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STATE OF MINNESOTA IN SUPREME COURT A19-1147 Court of Appeals Gildea, C.J. Mark Jerome Johnson, Respondent, vs. Filed: March 24, 2021 Office of Appellate Courts State of Minnesota, Appellant. ________________________ Cathryn Middlebrook, Chief Appellate Public Defender, Veronica May Surges, Assistant State Public Defender, Saint Paul, Minnesota, for respondent. Keith Ellison, Attorney General, Saint Paul, Minnesota; and John J. Choi, Ramsey County Attorney, Thomas R. Ragatz, Assistant Ramsey County Attorney, Saint Paul, Minnesota, for appellant. ________________________ SYLLABUS The rule announced in Missouri v. McNeely, 569 U.S. 141 (2013), is procedural and does not apply retroactively on collateral review of final test-refusal convictions. Reversed and remanded. 1 OPINION GILDEA, Chief Justice. In this case, we are asked to decide whether the United States Supreme Court’s decision in Missouri v. McNeely, 569 U.S. 141 (2013), applies retroactively on collateral review of a conviction for test refusal. In 2010, Johnson was convicted of first-degree test refusal. In 2016, Johnson filed a petition for postconviction relief, arguing that his conviction for refusing to submit to a warrantless blood and urine test violated the Constitution and must be reversed. On remand from a prior decision by this court, see Johnson v. State (Johnson I), 916 N.W.2d 674, 685 (Minn. 2018), the district court determined that Johnson was entitled to postconviction relief regardless of whether McNeely applied. After the State appealed, the court of appeals concluded that McNeely is substantive in the context of a test-refusal conviction and therefore applied retroactively to Johnson’s conviction. Johnson v. State (Johnson II), No. A19-1147, 2020 WL 3409773, at *2 3 (Minn. App. June 22, 2020). Because we hold that the rule announced in McNeely is procedural and does not apply retroactively to test-refusal convictions on collateral review, we reverse the court of appeals and remand to the district court. FACTS In 2009, a police officer stopped Johnson while he was driving. During this stop, Johnson admitted he had been drinking and showed signs of impairment. Johnson was arrested on suspicion of driving while impaired (DWI) and was asked to take a urine and blood test. Johnson refused to answer and was charged with first-degree test refusal, Minn. 2 Stat. §§ 169A.20, subd. 2, 169A.24 (2016). Johnson was convicted of first-degree test refusal in 2010. At the time of Johnson’s conviction, we had not yet interpreted the Fourth Amendment as requiring a warrant or a warrant exception to sustain a test-refusal conviction. See Johnson I, 916 N.W.2d at 681 82.1 And even if a warrant or warrant exception had been required at that time, we considered the natural dissipation of alcohol in a DWI suspect’s blood stream to be a single factor, per se exigent circumstance that justified an exception to the warrant requirement. See State v. Shriner, 751 N.W.2d 538, 546 (Minn. 2008), abrogated by McNeely, 569 U.S. at 165; State v. Netland, 762 N.W.2d 202, 214 (Minn. 2009), abrogated in part by McNeely, 569 U.S. at 165. A “single-factor” exigent circumstance is “one in which ‘the existence of one fact alone creates exigent circumstances.’ ” Shriner, 751 N.W.2d. at 542 (quoting In re Welfare D.A.G., 484 N.W.2d 787, 791 (Minn. 1992)). In short, our precedent at the time of Johnson’s conviction said that an exigency existed whenever an officer had probable cause to believe that a defendant committed “a crime in which chemical impairment is an element of the offense.” Netland, 762 N.W.2d at 214. Two Supreme Court cases have since altered Fourth Amendment jurisprudence in the DWI and test-refusal context. The first of these cases is McNeely, which involved a driver who was charged with DWI after a warrantless, nonconsensual blood sample was 1 In Johnson I, we addressed both Johnson’s 2010 and 2014 test-refusal convictions. 916 N.W.2d at 677 78. In this appeal, however, only Johnson’s 2010 conviction is before us. 3 taken from him. 569 U.S. at 146. The Supreme Court held that alcohol dissipation does not present a per se exigent circumstance justifying a warrantless blood test of a DWI suspect. 569 U.S. at 150–51, 165. The Court explained that the exigent circumstances exception requires examination of the “totality of the circumstances.” Id. at 150–51. While one of those circumstances certainly is alcohol dissipation when a driver is suspected of DWI, alcohol dissipation, by itself, is not “an exigency in every case sufficient to justify conducting a blood test without a warrant.” Id. at 150–51, 165. Instead, the Court concluded that: [W]hile the natural dissipation of alcohol in the blood may support a finding of exigency in a specific case, . . . it does not do so categorically. Whether a warrantless blood test of a drunk-driving suspect is reasonable must be determined case by case based on the totality of the circumstances. Id. at 156. The second Supreme Court case is Birchfield v. North Dakota, 579 U.S. ___, 136 S. Ct. 2160 (2016), which was decided after McNeely.2 A more detailed analysis of the Birchfield rule may be found in Johnson I. See 916 N.W.2d at 679. In sum, the Birchfield rule says that test refusal by a suspected impaired driver may be criminalized consistent with the Fourth Amendment only when there is a warrant for the test or a warrant exception applies. Birchfield, 579 U.S. at ___, 136 S. Ct. at 2186; see also Johnson I, 916 N.W.2d at 679. 2 We followed Birchfield in State v. Trahan, 886 N.W.2d 216, 221 (Minn. 2016), and State v. Thompson, 886 N.W.2d 224, 234 (Minn. 2016). We refer to the rule of law set forth in these three cases as “the Birchfield rule.” 4 After Birchfield was announced, Johnson petitioned for postconviction relief, arguing that the Birchfield rule applied retroactively to his 2010 conviction. The district court denied relief, and the court of appeals affirmed. Johnson v. State, 906 N.W.2d 861, 867 (Minn. App. 2018). We reversed, holding that the Birchfield rule applied retroactively to Johnson’s conviction because Birchfield announced a substantive rule. Johnson I, 916 N.W.2d at 684–85. Specifically, we said that the Birchfield rule “placed a category of conduct outside the State’s power to punish. Now, a suspected impaired driver may only be convicted of test refusal if that person refused a breath test or refused a blood or urine test that was supported by a warrant or a valid warrant exception.” Id. at 683. When remanding the case to the district court with instructions to apply the Birchfield rule, we expressly declined to address whether McNeely also applied retroactively. Id. at 684 n.8. On remand, the district court likewise declined to resolve whether McNeely applied retroactively. Under either standard—the pre-McNeely per se approach or the postMcNeely totality-of-the-circumstances approach—the district court determined that Johnson was entitled to postconviction relief. The State appealed. The court of appeals reversed but held in relevant part that McNeely applied retroactively. Johnson II, 2020 WL 3409773, at *2.3 We granted the State’s petition for review. 3 Relying on Fagin v. State, 933 N.W.2d 774 (Minn. 2019), the court of appeals held that the district court erroneously placed the burden of proof on the State to show exigent circumstances existed to justify a warrantless search of Johnson’s blood and urine and, on that basis, remanded to the district court. Johnson II, 2020 WL 3409773, at *3. Neither party challenged this portion of the court of appeals’ decision and so that issue is not before us. 5 ANALYSIS The only issue before us is whether McNeely applies retroactively to Johnson’s petition for postconviction relief. We review de novo whether a rule of federal constitutional law has retroactive effect. Johnson I, 916 N.W.2d at 681. Before turning to the parties’ arguments, a brief discussion of our retroactivity framework is needed. A. To determine whether a rule of constitutional law applies retroactively, we apply the framework articulated in Teague v. Lane, 489 U.S. 288 (1989). Danforth v. State, 761 N.W.2d 493, 498–99 (Minn. 2009). Under Teague, the first step is to determine whether a case announces a “new” rule. 489 U.S. at 301. New rules retroactively apply only on direct review and generally do not apply on collateral review of convictions that were final before the new rule was announced. Id. at 305–10. The parties agree that McNeely is a new rule. To apply retroactively in Johnson’s postconviction challenge, then, McNeely must fall into a Teague exception. There are two such exceptions: a new rule may be applied retroactively first, if it is substantive, as compared to procedural, or second, if it is a “watershed” rule of criminal procedure. See Schriro v. Summerlin, 542 U.S. 348, 351–52 (2004). The parties agree that McNeely is not a watershed rule, and therefore the only question is whether McNeely falls under the first Teague exception. The first Teague exception applies only to substantive rules, as opposed to procedural rules. Id. New substantive rules include those that “narrow the scope of a criminal statute by interpreting its terms, as well as constitutional determinations that place particular conduct or persons covered by the statute beyond the State’s power to punish.” 6 Id. (internal citation omitted). A rule that “modifies the elements of an offense is normally substantive rather than procedural.” Id. at 354. Substantive rules apply retroactively on collateral review because a defendant may “stand[] convicted of an act that the law does not make criminal or face[] a punishment that the law cannot impose upon him.” Id. at 352 (citation omitted) (internal quotation marks omitted). In Penry v. Lynaugh, the Court clarified that the first Teague exception covers “not only rules forbidding criminal punishment of certain primary conduct but also rules prohibiting a certain category of punishment for a class of defendants because of their status or offense.” 492 U.S. 302, 330 (1989), abrogated on other grounds, Atkins v. Virginia, 536 U.S. 304 (2002). By contrast, a rule is procedural if it “regulate[s] only the manner of determining the defendant’s culpability.” Schriro, 542 U.S. at 353. Procedural rules “do not produce a class of persons convicted of conduct the law does not make criminal, but merely raise the possibility that someone convicted with use of the invalidated procedure might have been acquitted otherwise.” Id. at 352. These rules include those that “alter[] the range of permissible methods for determining whether a defendant’s conduct is punishable.” Id. at 353. B. We now address the parties’ arguments. The parties dispute whether McNeely retroactively applies to Johnson’s 2010 test-refusal conviction. Johnson concedes that McNeely is procedural in the DWI context, but in the test-refusal context, he argues, 7 McNeely is substantive. Essentially, Johnson’s position is that a rule can be both procedural and substantive depending on the context in which it is applied. The State responds that a rule cannot be both substantive and procedural under Teague. McNeely must be one or the other, not both, says the State. In the alternative, even if Johnson is correct that a rule’s classification under Teague can change depending on the context, the State contends that McNeely is still procedural in the test-refusal context. We agree with the State’s alternative argument.4 McNeely is the same rule regardless of whether the underlying crime is test refusal or DWI. In both cases, McNeely controls the “manner of determining” whether an exigency exists. See Schriro, 542 U.S. at 353. Specifically, it requires that the exigent circumstances exception be examined by looking at the totality of the circumstances instead of treating it as a categorical, per se exception by looking only at the fact of alcohol dissipation. McNeely, 569 U.S. at 156. In other words, exigent circumstances was a valid exception to the warrant requirement both before and after McNeely. The Court in McNeely simply clarified how the State proved that exception. This analysis does not change in the test-refusal context. In test-refusal cases, McNeely “alter[s] the range of permissible methods for determining whether a defendant’s [refusal of a test] is punishable,” Schriro, 542 U.S. at 353, because states may no longer 4 The State’s primary argument asks us to broadly hold that a rule may not be both procedural and substantive under Teague depending on the context in which the rule is applied. But because we hold that McNeely is procedural in the test-refusal context, we need not address that argument. See Lipka v. Minn. Sch. Emps. Ass’n, Local 1980, 550 N.W.2d 618, 622 (Minn. 1996) (“[J]udicial restraint bids us to refrain from deciding any issue not essential to the disposition of the particular controversy before us.”). 8 rely on alcohol dissipation alone but must now look to the totality of the circumstances to determine whether a test refusal is criminal in the absence of a warrant. Far from placing “certain kinds of primary, private individual conduct beyond the power” of the State to proscribe, Teague, 489 U.S. at 307, McNeely simply alters the facts that must be considered to determine whether the exigent circumstances exception applies to a warrantless blood or urine test. And because that exception merely regulates the manner of determining whether a test refusal is punishable under the Birchfield rule, we hold that the rule announced by McNeely is procedural and therefore does not apply retroactively to final convictions on collateral review. In urging us to hold otherwise, Johnson essentially argues that the consequences of exigency differ from the DWI context to the test-refusal context. In his view, whether the exigent circumstances exception applies in a test-refusal case goes to whether a defendant’s conduct is punishable at all because, under the Birchfield rule, a person’s refusal of a test may not be criminalized absent a warrant or warrant exception. Birchfield, 579 U.S. at ___, 136 S. Ct. at 2186. Johnson therefore concludes that McNeely does more than alter the manner in which a test refusal is proven because it “narrow[s] the scope” and “modifie[s] the elements of the offense” of test refusal itself. Schriro, 542 U.S. at 351–52, 354. We are not persuaded. In the test-refusal context, just as in the DWI context, McNeely requires that the totality of the circumstances be considered when determining whether an exigency exists. In examining the totality of the circumstances instead of just the fact of alcohol dissipation, Johnson is correct that the State may sometimes be required to obtain a warrant to secure 9 a blood or urine test in instances when it was previously not required to do so.5 And Johnson is further correct that, in a smaller subset of those instances—those in which the State actually fails to obtain a warrant—the Birchfield rule says that the test refusal cannot be criminalized. But Johnson is wrong in concluding that McNeely operates substantively in a testrefusal case. Johnson’s error is that he conflates the Birchfield rule with McNeely. In the instances that Johnson describes, it is the Birchfield rule, not McNeely, that places the test refusal beyond the power of the State to criminalize. McNeely identifies what the court is to examine—the totality of the circumstances—in deciding whether an exception to the warrant requirement is met. But Birchfield provides the rule that places conduct outside the power of the State to criminalize. For this reason, we reject Johnson’s argument that McNeely functions substantively in the test-refusal context. Johnson further argues that McNeely must be substantive, and therefore retroactive, because it is similar to rules that were found to be substantive in Montgomery v. Louisiana, 5 To prove exigency under our former test, it was sufficient to show that the officer had probable cause to believe that a driver was operating a vehicle while under the influence of alcohol. See Netland, 762 N.W.2d at 214. That one fact alone constituted exigent circumstances based on the rapidly dissipating alcohol concentration evidence. See id. After McNeely, to determine if exigent circumstances justify a warrantless, nonconsensual blood test of a suspected drunk driver, the inquiry is whether “it was objectively reasonable for the officer to conclude that he or she was faced with an emergency, in which the delay necessary to obtain a warrant would significantly undermine the efficacy of the search” based on all of the facts “reasonably available to the officer at the time of the search.” State v. Stavish, 868 N.W.2d. 670, 676 77 (Minn. 2015) (citing McNeely, 569 U.S. at 152). There may be instances, then, when an exigency would have existed under the pre-McNeely standard but not under the post-McNeely standard. 10 577 U.S. ___, 136 S. Ct. 718 (2016), Welch v. United States, 578 U.S. ___, 136 S. Ct. 1257 (2016), and Bousley v. United States, 523 U.S. 614 (1998). We disagree. In Montgomery, the Court addressed whether Miller v. Alabama, 567 U.S. 460 (2012), applied retroactively on collateral review. 577 U.S. at ___, 136 S. Ct. at 725. Miller held that “the Eighth Amendment forbids a sentencing scheme that mandates life in prison without possibility of parole for juvenile offenders.” 567 U.S. at 479. The Montgomery Court concluded that Miller put certain defendants beyond the State’s power to punish, and was therefore substantive, because it rendered life in prison without the possibility of parole “an unconstitutional penalty for ‘a class of defendants because of their status’—that is, juvenile offenders whose crimes reflect the transient immaturity of youth,” as opposed to the “rare juvenile offender whose crimes reflect irreparable corruption.” 577 U.S. at ___, 136 S. Ct. at 734 (first quoting Penry, 492 U.S.at 330, then quoting Miller, 567 U.S. at 479 80). Johnson suggests that McNeely, as applied by Birchfield, similarly places a group of defendants beyond the State’s power to punish. According to Johnson, McNeely renders immune from punishment persons who refused a warrantless blood test when the only fact indicating that a warrant exception might apply is the fact of alcohol dissipation. Because Montgomery held Miller to be substantive due to its placement of certain defendants beyond the power of the state to punish, and because McNeely, in conjunction with the Birchfield rule, similarly results in defendants being placed beyond the power of the State to punish, Johnson concludes that McNeely is substantive. 11 This argument is unpersuasive because it conflates McNeely with the Birchfield rule. As we explain above, McNeely does not place test refusers beyond the power of the State to punish; it is the Birchfield rule that does so.6 Welch and Bousley are also distinguishable. The issue in Welch was whether Johnson v. United States, 576 U.S. ___, 135 S. Ct. 2551 (2015), applied retroactively on collateral review. 578 U.S. ___, 136 S. Ct. at 1260 61. Johnson held that the residual clause of the Armed Career Criminal Act (“ACCA”) was void for vagueness under the Fifth and Fourteenth Amendments’ Due Process Clauses. 576 U.S. at ___, 135 S. Ct. at 2556, 2563. The Court in Welch explained that, before Johnson, an offender would be sentenced to a 15-year prison sentence if even one of their three prior offenses fell under the ACCA’s residual clause. 578 U.S. at ___, 136 S. Ct. at 1265. But after Johnson, an offender engaging in the exact same conduct could not be so sentenced. Id. Johnson was therefore substantive because it limited the scope of the ACCA. Id. In Bousley, the Court addressed whether Bailey v. United States, 516 U.S. 137 (1995), was substantive. 523 U.S. at 617 18. Bailey stated that the mere possession of a firearm was inadequate to satisfy the “use of a firearm” requirement under 18 U.S.C. § 924(c)(1). 516 U.S. at 144. Instead, the government needed to prove “active employment,” such as “brandishing, displaying, bartering, striking with, and, most 6 Montgomery relied on Penry, 492 U.S. at 330, which stated that substantive rules include those that “prohibit[] a certain category of punishment for a class of defendants because of their status or offense.” See Montgomery 577 U.S. at ___, 136 S. Ct. at 728 (quoting Penry, 492 U.S. at 330) (emphasis added). McNeely does not prohibit a category, or type, of punishment for any criminal offense. Accordingly, McNeely is not substantive under the reasoning used in Penry. 12 obviously, firing or attempting to fire a firearm.” Id. at 148. In Bousley, the Court explained that Bailey announced a substantive rule because Bailey held “that a substantive federal criminal statute does not reach certain conduct,” putting that conduct “ ‘beyond the power of the criminal law-making authority to proscribe.’ ” 523 U.S. at 620 (quoting Teague, 489 U.S. at 311). McNeely is different from the rules examined in Johnson, Welch and Bousley. Unlike Johnson, McNeely renders no part of a statute void for vagueness. And unlike Bailey, McNeely does not interpret the terms of a criminal statute, narrowing the type of conduct that is criminally punishable. In short, both of those decisions “narrow[ed] the scope of a criminal statute” and thus were substantive. Schriro 542 U.S. at 351 52 (citing Bousley, 523 U.S. at 620–21). McNeely does not similarly narrow the scope of a criminal statute and is thus distinguishable. In sum, McNeely simply requires consideration of the totality of the circumstances in determining whether the exigent circumstances exception applies to a warrantless blood test. 569 U.S. at 150–51, 156. In the test-refusal context, then, it governs the manner of determining whether a test refusal may be criminalized. We therefore hold that the rule announced by McNeely is procedural in the test-refusal context and does not apply retroactively to Johnson’s postconviction challenge. C. Turning to the disposition, the State suggests that the district court applied the wrong standard to assess exigency. We agree. The district court reasoned that the State needed to show “time wasting behavior, misusing attorney time, extreme illness, evading arrest, or 13 dangerous behavior” to show that “there were, in fact, exigent circumstances with regard to the dissipation of alcohol necessitating a warrantless search.” The district court erroneously applied our pre-McNeely precedent. Under that precedent, we had expressly rejected the argument that exigent circumstances did not exist if “the State did not show that concerns” regarding the dissipation of alcohol content evidence “motivated” the officer to obtain a blood test without a warrant. Netland, 762 N.W.2d at 214; see also Shriner, 751 N.W.2d at 540 (concluding that exigent circumstances existed even though “[t]he officer who transported Shriner to the hospital for the blood draw admitted that he was not worried that Shriner was ‘about to slip under the legal limit’ ”). Our precedent was clear that “one fact alone creates exigent circumstances.” Shriner, 751 N.W.2d at 542 (quoting D.A.G., 484 N.W.2d at 791). And the one fact that created exigent circumstances was “the rapidly dissipating blood-alcohol evidence.” Netland, 762 N.W.2d at 214; see also id. (holding that “under the exigency exception, no warrant is necessary to secure a blood-alcohol test where there is probable cause to suspect a crime in which chemical impairment is an element of the offense”). Because McNeely does not apply retroactively to Johnson’s test-refusal conviction and because the district court did not properly articulate the pre-McNeely standard for exigent circumstances, we once again remand to the district court to determine if the testrefusal statute was unconstitutional as applied to Johnson. 14 CONCLUSION For the above reasons, we reverse the court of appeals and remand to the district court for further proceedings consistent with this opinion. Reversed and remanded. 15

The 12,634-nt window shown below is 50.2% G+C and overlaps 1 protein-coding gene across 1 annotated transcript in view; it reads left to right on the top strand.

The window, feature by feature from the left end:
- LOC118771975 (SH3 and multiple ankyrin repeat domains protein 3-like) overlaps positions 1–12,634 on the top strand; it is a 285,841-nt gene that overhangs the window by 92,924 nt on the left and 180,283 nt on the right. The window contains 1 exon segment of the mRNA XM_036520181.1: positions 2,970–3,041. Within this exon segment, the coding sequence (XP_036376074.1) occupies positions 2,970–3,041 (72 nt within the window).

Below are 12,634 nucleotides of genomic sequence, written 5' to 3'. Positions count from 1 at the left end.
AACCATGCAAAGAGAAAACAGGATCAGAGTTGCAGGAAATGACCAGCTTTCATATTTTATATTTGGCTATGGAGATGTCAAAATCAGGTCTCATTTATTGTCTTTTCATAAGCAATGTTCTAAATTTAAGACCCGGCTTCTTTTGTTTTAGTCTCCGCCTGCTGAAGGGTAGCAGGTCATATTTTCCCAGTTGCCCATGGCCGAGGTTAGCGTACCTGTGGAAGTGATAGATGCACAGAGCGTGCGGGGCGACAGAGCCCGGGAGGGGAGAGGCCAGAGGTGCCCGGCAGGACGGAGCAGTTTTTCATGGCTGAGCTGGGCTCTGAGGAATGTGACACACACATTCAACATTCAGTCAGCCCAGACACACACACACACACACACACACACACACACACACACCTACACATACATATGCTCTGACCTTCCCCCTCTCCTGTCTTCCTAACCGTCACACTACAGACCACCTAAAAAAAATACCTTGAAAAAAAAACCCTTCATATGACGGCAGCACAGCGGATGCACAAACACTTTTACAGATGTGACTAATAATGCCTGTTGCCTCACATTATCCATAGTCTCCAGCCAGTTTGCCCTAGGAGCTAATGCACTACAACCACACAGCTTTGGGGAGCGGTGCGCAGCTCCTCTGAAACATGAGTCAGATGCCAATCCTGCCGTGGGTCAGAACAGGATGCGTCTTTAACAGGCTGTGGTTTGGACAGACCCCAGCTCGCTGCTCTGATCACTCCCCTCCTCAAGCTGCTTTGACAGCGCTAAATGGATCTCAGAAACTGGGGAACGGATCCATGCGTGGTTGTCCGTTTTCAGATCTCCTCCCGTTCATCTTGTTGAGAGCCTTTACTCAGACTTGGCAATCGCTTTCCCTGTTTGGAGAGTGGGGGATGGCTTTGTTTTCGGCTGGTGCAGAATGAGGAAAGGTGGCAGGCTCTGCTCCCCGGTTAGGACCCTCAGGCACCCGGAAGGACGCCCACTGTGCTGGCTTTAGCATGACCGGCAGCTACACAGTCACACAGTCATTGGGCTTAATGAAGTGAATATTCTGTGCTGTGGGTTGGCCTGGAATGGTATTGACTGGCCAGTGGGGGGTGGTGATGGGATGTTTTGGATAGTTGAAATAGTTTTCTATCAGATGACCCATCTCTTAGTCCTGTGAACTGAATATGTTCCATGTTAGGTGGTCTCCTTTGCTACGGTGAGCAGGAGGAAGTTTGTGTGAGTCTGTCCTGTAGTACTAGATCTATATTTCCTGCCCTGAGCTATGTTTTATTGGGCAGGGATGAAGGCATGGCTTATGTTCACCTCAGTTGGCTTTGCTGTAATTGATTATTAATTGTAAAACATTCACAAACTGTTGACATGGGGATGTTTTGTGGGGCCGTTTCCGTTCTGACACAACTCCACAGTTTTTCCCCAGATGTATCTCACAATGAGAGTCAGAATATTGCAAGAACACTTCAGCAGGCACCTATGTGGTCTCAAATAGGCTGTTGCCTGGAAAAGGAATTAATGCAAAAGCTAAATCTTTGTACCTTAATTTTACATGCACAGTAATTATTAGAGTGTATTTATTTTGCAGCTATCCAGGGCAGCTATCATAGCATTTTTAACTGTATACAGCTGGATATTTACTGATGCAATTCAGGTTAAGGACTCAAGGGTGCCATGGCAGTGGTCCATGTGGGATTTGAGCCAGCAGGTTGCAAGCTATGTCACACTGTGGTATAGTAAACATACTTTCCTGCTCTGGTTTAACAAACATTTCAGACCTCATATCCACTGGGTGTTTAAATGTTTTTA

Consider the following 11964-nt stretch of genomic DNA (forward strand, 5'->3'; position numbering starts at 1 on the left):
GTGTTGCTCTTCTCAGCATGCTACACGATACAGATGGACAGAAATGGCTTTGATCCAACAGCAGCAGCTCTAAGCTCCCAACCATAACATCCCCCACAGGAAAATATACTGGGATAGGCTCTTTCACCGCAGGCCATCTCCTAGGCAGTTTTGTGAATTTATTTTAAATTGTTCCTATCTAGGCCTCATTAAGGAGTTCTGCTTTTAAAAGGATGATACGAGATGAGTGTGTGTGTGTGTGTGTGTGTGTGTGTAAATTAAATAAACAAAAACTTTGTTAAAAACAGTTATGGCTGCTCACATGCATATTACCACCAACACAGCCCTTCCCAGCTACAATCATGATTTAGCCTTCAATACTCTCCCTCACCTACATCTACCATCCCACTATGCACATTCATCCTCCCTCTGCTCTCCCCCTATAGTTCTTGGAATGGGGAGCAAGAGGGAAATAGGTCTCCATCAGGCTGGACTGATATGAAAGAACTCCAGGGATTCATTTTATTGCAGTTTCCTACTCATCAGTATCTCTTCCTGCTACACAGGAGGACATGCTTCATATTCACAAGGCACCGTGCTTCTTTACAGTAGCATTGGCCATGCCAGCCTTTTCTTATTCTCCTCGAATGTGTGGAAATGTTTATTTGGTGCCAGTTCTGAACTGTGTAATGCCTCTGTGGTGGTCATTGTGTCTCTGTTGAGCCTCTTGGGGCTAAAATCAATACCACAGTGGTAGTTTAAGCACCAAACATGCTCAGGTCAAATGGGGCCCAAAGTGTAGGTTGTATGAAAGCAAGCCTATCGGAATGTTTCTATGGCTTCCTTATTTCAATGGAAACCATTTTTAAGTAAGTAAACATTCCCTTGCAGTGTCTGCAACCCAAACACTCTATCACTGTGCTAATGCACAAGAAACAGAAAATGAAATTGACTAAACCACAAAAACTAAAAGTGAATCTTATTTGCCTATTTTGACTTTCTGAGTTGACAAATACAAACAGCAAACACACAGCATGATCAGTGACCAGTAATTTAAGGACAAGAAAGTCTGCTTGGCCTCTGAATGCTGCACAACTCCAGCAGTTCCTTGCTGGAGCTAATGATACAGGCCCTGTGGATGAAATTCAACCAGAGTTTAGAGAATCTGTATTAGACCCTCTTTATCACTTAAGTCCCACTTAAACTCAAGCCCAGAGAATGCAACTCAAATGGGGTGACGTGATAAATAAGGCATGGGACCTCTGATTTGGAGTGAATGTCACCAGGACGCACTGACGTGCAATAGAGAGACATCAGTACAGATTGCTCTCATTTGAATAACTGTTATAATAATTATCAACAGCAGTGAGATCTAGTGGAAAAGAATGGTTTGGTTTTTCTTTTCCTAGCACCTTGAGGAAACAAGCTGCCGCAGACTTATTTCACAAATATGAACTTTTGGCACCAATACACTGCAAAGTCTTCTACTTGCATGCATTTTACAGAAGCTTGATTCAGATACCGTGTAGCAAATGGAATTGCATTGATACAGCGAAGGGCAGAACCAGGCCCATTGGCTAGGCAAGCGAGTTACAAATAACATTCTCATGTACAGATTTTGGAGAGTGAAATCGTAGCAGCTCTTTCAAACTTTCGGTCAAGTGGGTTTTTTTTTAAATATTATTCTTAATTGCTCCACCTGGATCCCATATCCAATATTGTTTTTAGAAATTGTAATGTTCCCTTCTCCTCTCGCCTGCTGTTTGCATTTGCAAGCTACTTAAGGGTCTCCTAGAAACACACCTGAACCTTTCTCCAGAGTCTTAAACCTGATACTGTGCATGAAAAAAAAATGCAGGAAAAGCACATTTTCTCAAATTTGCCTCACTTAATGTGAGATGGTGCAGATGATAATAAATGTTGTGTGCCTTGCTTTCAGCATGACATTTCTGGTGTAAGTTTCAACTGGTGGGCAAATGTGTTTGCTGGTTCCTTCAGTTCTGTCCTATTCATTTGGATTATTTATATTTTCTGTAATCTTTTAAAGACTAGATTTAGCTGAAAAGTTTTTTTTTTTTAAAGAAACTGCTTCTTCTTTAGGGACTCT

Primary Holding
The Supreme Court held that the rule announced in United States Supreme Court's decision in Missouri v. McNeely, 569 U.S. 141 (2013), is procedural and does not apply retroactively to test-refusal convictions on collateral review.